A giant storm rages in the northern hemisphere of Saturn in these two images from the Cassini spacecraft. The image at left shows the entire planet, with the rings forming a thin horizontal line across the middle. The storm is the billowing white feature at top center. It circles all the way around the giant planet. The image at right is a false-color close-up of a small part of the storm. Blue clouds are the highest, with yellow or white below them, then red and brown, and finally deep blue. The storm clouds probably are made of water ice covered by crystallized ammonia. [NASA/JPL/SSI]
Hurricane season is entering what's typically its most active time. Most of the tropical systems usually occur from late August through early October, with the peak in mid-September -- near the end of summer in the northern hemisphere.
An even bigger storm is starting to calm down on the planet Saturn. It began last December and has been raging ever since. At its peak, the storm wrapped all the way around the northern hemisphere.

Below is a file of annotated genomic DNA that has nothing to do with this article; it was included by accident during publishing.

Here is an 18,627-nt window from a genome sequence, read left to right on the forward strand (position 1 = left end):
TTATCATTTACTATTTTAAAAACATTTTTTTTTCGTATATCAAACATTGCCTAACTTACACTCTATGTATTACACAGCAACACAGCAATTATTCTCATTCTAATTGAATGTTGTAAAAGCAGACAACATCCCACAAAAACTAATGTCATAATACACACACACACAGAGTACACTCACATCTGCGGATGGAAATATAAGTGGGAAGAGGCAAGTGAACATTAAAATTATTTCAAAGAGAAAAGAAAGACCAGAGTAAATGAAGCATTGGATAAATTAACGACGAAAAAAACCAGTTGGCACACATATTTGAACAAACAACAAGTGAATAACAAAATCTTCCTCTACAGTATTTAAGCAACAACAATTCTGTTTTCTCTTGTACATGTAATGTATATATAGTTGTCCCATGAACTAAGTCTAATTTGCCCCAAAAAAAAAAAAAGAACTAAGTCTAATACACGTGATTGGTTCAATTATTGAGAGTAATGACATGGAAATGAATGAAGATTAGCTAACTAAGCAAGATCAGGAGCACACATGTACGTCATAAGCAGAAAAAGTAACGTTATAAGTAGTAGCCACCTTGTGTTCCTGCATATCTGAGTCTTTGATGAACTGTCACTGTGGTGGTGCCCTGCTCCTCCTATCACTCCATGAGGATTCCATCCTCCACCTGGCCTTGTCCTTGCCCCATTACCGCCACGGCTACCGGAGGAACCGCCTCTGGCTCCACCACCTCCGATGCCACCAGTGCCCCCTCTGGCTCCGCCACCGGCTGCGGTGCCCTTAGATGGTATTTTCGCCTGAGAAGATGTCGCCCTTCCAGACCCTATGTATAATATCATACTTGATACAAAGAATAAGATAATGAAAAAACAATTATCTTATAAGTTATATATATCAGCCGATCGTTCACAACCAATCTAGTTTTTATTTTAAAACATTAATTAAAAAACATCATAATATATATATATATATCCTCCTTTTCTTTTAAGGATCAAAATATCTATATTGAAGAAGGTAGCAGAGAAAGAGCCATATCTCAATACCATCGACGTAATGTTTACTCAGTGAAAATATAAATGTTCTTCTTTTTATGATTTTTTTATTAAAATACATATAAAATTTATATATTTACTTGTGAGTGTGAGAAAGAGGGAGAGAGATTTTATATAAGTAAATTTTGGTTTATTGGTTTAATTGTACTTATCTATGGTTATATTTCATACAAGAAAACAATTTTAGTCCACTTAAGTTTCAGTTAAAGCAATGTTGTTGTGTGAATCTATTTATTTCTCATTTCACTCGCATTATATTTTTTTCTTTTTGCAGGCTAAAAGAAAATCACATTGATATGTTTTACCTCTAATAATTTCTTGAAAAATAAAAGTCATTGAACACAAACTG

Big storms aren't all that rare on Saturn. Beginning in 1876, a new one has been seen about every 30 years or so -- the length of the planet's orbit around the Sun. Until now, they've all started during early summer in the northern hemisphere.
But this storm came well ahead of schedule. It began in early spring. Here on Earth, it would be as if a Category 5 hurricane hit in April instead of during the warmer months of summer.
The storm began as a violent thunderstorm that pushed water and ammonia from hundreds of miles below the planet's visible cloudtops. As the giant plume hit the upper atmosphere, powerful winds sheared off the top, pushing the storm all the way around the giant planet.
The storm is calming down, but it may take a long time for the planet's northern hemisphere to return to normal.
Look for golden Saturn to the upper right of the Moon as night falls this evening. The star Spica is a little closer to the Moon's upper left. More about this lineup tomorrow.
Script by Damond Benningfield, Copyright 2011
For more skywatching tips, astronomy news, and much more, read StarDate magazine.